Woolwich: Powers to monitor internet use back on agenda
Home Secretary will push again for 'snooper's charter' after Liberal Democrats vetoed policy
The Woolwich murder will be used by Theresa May, the Home Secretary, to revive plans for a "snooper's charter", allowing police and security services to monitor internet use, Conservative sources indicated tonight.
Ms May was furious when Nick Clegg, the Deputy Prime Minister, vetoed the inclusion of the contentious scheme in this month's Queen's Speech on the grounds that it was disproportionate and an invasion of privacy.
She faced demands from senior figures in all parties to strengthen the powers of the police and security services after Wednesday's killing of an off-duty soldier.
David Cameron and Tory ministers insisted they would not rush into "knee-jerk" legislation while feelings were running high, but they are preparing to return to the scheme before the next election.
The move would divide the Coalition as the Liberal Democrats are strongly opposed to the Communications Data Bill, which is on hold.
A senior Tory told The Independent: "The Home Secretary is very keen to do something shortly that includes at least some of this Bill. I suspect any opportunity to strengthen pressure on the naysayers will be taken. She is absolutely determined to do something."
Under Ms May's plans, internet service providers would have to store data about website visits, emails, mobile calls and messages on social media and Skype. The information would cover the time, duration and recipient of messages, but not their contents.
The Home Secretary insisted the moves would help to monitor terrorists who were turning to sophisticated technology to escape detection. A Home Office source said: "It's a simple idea about giving the authorities the tools to keep track of pretty clever people. When people understand what's being proposed, it's hard to object."
Security sources acknowledged it was unclear whether the Bill's proposed powers would have thwarted the Woolwich attack and signalled their wariness over being used for "political purposes".
But they said that greater access to contacts between terror suspects would be useful in the early stages of an investigation and to collect evidence to secure a conviction.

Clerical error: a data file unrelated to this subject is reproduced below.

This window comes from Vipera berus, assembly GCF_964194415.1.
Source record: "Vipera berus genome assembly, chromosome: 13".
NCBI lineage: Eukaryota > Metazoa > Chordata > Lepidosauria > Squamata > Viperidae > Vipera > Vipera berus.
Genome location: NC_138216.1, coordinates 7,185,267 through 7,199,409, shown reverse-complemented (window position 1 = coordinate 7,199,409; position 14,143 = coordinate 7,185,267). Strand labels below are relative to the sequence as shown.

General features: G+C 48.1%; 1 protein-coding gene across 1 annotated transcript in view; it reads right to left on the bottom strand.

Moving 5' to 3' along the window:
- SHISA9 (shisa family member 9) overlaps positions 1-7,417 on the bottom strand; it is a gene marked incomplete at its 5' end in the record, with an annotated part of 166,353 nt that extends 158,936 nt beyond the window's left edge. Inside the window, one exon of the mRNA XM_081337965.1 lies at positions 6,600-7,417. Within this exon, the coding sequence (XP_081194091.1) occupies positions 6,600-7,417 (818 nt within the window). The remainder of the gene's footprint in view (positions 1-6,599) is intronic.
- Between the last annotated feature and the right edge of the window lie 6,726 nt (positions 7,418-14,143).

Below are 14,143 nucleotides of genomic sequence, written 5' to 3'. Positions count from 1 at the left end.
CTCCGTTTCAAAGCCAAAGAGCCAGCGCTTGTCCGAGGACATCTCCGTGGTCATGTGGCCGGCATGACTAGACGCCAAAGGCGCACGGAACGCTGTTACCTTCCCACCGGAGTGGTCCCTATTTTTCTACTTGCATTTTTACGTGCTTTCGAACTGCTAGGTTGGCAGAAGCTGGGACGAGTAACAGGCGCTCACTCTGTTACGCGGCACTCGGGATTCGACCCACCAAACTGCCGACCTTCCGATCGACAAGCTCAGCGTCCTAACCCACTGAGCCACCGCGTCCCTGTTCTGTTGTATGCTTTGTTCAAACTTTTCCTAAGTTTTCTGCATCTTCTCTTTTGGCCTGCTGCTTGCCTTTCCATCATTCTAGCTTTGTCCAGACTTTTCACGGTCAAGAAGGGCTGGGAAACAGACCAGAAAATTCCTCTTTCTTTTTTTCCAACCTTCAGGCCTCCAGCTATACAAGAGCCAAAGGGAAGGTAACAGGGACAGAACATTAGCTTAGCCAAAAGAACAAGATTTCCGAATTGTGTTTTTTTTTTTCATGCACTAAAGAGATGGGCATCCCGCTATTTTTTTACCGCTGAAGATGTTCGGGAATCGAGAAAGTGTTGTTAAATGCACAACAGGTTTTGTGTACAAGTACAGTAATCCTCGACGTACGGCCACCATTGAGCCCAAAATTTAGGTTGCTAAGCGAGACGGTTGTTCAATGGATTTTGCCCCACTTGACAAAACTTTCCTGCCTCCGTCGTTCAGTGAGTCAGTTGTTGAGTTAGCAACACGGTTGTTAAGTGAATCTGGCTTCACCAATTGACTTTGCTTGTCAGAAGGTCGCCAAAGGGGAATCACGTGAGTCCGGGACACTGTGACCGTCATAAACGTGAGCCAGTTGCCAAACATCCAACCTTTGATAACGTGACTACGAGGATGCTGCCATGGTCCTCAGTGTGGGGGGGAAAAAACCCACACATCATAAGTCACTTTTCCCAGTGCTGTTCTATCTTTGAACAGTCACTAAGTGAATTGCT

Senior Tories insist that talks are continuing within the Coalition over the Bill's fate and that Liberal Democrat objections can be overcome. But a spokesman for Mr Clegg said: "There are already substantial powers in place to track the communications of criminals and terrorists." And a Liberal Democrat source warned that the Deputy Prime Minister would face "open revolt" from his party's grassroots if the Bill was revived.
Calls for the extension of email and internet monitoring powers were led by Lord Carlile, the former independent reviewer of terror laws, who is a Liberal Democrat peer. "We must ensure the police and the security services have for the future the tools they need … to prevent this kind of attack taking place," he said.
Lord Reid, the former Home Secretary, said mobile phone data had been crucial in saving 2,500 lives by foiling a plot in 2006 to blow up airliners using liquid explosives. But he added: "Now people have moved on from mobile phones to internet, email, text, Skype. We don't have the means of doing what we did six years ago."
Nick Pickles, director of the civil liberties campaign group Big Brother Watch, warned of the "dangers of rushing forward policy changes when the nation is in shock and of those who seek to use the politics of fear".
Lucy Hawking: Stephen Hawking's daughter writes impassioned open letter to Katie Hopkins about rights of disabled people
Oxygen-starved 'dead zones' with no marine life up to 100-miles long discovered in the Atlantic Ocean
General election live: Russell Brand endorses Labour (except in Scotland and Brighton)
How the language you speak changes your view of the world
Russell Brand backs Ed Miliband: 'You gotta vote Labour'
Over 50,000 families shipped out of London boroughs in the past three years due to welfare cuts and soaring rents
EU asylum policy is 'a direct threat to our civilisation', says Nigel Farage
The Rothschild Libel: Why has it taken 200 years for an anti-Semitic slur that emerged from the Battle of Waterloo to be dismissed?
General Election 2015: UK will be 'run for the wealthy and powerful' if Tories retain power, Labour warns
Schools forced to act as 'miniature welfare states' with teachers buying underwear and even haircuts for poor pupils
Andy McSmith's Sketch: Feisty audience is the real star of an enlightening show
- 2 How the language you speak changes your view of the world
- 3 Russell Brand backs Ed Miliband: 'You gotta vote Labour'
- 4 General Election 2015: 14-year-old boy asks Nick Clegg – 'can you kill Katie Hopkins?'